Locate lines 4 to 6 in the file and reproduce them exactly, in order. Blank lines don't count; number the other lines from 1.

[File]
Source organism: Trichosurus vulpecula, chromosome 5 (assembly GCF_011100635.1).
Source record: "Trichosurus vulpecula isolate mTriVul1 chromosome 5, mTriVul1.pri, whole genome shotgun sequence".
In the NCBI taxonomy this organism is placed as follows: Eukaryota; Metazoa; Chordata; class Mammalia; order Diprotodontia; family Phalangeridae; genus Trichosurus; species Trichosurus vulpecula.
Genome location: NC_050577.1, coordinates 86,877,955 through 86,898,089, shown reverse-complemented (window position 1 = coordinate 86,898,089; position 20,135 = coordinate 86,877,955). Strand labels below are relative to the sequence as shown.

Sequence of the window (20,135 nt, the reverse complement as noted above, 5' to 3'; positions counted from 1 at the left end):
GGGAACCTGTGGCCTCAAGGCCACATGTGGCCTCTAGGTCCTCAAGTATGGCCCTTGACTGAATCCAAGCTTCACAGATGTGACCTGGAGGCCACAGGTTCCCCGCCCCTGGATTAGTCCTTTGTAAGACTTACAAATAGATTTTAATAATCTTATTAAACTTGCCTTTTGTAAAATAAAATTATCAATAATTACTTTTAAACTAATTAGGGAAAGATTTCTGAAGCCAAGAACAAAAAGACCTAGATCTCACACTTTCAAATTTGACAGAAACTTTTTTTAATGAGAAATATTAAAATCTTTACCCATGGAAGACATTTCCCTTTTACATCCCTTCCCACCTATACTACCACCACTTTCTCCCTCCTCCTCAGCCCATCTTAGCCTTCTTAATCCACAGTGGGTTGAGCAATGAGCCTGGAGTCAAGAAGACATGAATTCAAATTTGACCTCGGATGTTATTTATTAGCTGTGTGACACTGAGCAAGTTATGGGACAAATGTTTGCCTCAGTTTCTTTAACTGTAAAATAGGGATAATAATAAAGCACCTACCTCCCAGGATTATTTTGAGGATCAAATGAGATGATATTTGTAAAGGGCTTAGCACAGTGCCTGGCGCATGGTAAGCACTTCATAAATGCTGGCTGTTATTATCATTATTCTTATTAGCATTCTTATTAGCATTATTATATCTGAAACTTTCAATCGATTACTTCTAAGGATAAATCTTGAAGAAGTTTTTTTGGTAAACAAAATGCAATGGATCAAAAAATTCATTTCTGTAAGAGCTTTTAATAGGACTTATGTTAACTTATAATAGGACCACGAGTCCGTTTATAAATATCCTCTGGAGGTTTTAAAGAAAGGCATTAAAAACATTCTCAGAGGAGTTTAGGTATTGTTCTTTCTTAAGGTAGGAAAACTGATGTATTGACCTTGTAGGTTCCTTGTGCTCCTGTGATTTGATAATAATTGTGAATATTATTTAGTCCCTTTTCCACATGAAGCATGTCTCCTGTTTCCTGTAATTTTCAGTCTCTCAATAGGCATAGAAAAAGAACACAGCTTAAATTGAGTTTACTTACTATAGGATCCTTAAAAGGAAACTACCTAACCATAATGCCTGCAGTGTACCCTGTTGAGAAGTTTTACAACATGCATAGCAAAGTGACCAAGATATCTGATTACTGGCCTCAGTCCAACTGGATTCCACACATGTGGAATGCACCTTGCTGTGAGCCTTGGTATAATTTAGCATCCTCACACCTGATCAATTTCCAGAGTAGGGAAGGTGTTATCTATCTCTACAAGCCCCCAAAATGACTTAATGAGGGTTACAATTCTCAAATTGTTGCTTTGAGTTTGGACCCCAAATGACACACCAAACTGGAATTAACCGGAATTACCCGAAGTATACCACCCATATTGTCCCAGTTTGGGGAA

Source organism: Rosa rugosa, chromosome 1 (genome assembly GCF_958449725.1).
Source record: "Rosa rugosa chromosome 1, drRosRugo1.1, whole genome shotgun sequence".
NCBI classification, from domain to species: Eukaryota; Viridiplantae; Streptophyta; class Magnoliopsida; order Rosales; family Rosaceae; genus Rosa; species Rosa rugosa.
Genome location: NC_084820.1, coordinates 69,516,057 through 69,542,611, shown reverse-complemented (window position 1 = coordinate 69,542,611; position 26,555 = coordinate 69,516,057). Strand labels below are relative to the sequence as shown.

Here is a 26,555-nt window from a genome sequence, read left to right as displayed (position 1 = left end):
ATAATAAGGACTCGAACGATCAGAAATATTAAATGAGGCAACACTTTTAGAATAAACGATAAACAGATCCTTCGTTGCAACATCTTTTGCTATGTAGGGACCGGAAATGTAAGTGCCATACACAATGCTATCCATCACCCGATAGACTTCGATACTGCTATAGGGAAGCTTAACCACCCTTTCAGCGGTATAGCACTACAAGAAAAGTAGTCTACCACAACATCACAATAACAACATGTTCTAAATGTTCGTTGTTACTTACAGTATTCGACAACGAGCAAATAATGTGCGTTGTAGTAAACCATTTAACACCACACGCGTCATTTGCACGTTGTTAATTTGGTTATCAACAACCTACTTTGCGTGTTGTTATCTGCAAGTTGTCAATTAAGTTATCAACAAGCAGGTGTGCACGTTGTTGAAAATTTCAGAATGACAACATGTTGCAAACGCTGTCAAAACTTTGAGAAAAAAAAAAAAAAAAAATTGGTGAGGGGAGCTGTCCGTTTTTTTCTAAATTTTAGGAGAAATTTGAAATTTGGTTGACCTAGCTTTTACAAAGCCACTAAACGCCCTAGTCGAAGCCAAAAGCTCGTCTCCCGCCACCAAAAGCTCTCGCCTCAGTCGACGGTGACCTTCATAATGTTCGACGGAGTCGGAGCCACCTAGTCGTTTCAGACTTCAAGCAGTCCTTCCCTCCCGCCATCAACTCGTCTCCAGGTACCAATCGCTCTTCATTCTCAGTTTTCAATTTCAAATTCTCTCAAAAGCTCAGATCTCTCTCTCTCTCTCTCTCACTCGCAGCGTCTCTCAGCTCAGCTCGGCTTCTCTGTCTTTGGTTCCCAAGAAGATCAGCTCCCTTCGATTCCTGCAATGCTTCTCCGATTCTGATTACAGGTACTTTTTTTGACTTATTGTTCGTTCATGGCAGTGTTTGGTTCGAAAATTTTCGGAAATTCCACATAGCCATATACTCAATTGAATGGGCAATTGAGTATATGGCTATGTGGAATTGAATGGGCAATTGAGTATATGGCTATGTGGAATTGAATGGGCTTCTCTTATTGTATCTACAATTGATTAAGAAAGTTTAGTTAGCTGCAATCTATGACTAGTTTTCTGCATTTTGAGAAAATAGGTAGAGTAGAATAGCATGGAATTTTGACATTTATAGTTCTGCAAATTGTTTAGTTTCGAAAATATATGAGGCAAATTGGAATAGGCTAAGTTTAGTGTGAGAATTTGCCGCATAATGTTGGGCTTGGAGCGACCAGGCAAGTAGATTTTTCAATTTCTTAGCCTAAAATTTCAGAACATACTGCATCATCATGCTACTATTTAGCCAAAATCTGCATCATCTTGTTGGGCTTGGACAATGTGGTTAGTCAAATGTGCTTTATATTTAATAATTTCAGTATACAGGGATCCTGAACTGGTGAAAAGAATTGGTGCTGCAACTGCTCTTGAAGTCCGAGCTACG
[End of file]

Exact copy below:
Genome location: NC_050577.1, coordinates 86,877,955 through 86,898,089, shown reverse-complemented (window position 1 = coordinate 86,898,089; position 20,135 = coordinate 86,877,955). Strand labels below are relative to the sequence as shown.

Sequence of the window (20,135 nt, the reverse complement as noted above, 5' to 3'; positions counted from 1 at the left end):
GGGAACCTGTGGCCTCAAGGCCACATGTGGCCTCTAGGTCCTCAAGTATGGCCCTTGACTGAATCCAAGCTTCACAGATGTGACCTGGAGGCCACAGGTTCCCCGCCCCTGGATTAGTCCTTTGTAAGACTTACAAATAGATTTTAATAATCTTATTAAACTTGCCTTTTGTAAAATAAAATTATCAATAATTACTTTTAAACTAATTAGGGAAAGATTTCTGAAGCCAAGAACAAAAAGACCTAGATCTCACACTTTCAAATTTGACAGAAACTTTTTTTAATGAGAAATATTAAAATCTTTACCCATGGAAGACATTTCCCTTTTACATCCCTTCCCACCTATACTACCACCACTTTCTCCCTCCTCCTCAGCCCATCTTAGCCTTCTTAATCCACAGTGGGTTGAGCAATGAGCCTGGAGTCAAGAAGACATGAATTCAAATTTGACCTCGGATGTTATTTATTAGCTGTGTGACACTGAGCAAGTTATGGGACAAATGTTTGCCTCAGTTTCTTTAACTGTAAAATAGGGATAATAATAAAGCACCTACCTCCCAGGATTATTTTGAGGATCAAATGAGATGATATTTGTAAAGGGCTTAGCACAGTGCCTGGCGCATGGTAAGCACTTCATAAATGCTGGCTGTTATTATCATTATTCTTATTAGCATTCTTATTAGCATTATTATATCTGAAACTTTCAATCGATTACTTCTAAGGATAAATCTTGAAGAAGTTTTTTTGGTAAACAAAATGCAATGGATCAAAAAATTCATTTCTGTAAGAGCTTTTAATAGGACTTATGTTAACTTATAATAGGACCACGAGTCCGTTTATAAATATCCTCTGGAGGTTTTAAAGAAAGGCATTAAAAACATTCTCAGAGGAGTTTAGGTATTGTTCTTTCTTAAGGTAGGAAAACTGATGTATTGACCTTGTAGGTTCCTTGTGCTCCTGTGATTTGATAATAATTGTGAATATTATTTAGTCCCTTTTCCACATGAAGCATGTCTCCTGTTTCCTGTAATTTTCAGTCTCTCAATAGGCATAGAAAAAGAACACAGCTTAAATTGAGTTTACTTACTATAGGATCCTTAAAAGGAAACTACCTAACCATAATGCCTGCAGTGTACCCTGTTGAGAAGTTTTACAACATGCATAGCAAAGTGACCAAGATATCTGATTACTGGCCTCAGTCCAACTGGATTCCACACATGTGGAATGCACCTTGCTGTGAGCCTTGGTATAATTTAGCATCCTCACACCTGATCAATTTCCAGAGTAGGGAAGGTGTTATCTATCTCTACAAGCCCCCAAAATGACTTAATGAGGGTTACAATTCTCAAATTGTTGCTTTGAGTTTGGACCCCAAATGACACACCAAACTGGAATTAACCGGAATTACCCGAAGTATACCACCCATATTGTCCCAGTTTGGGGAA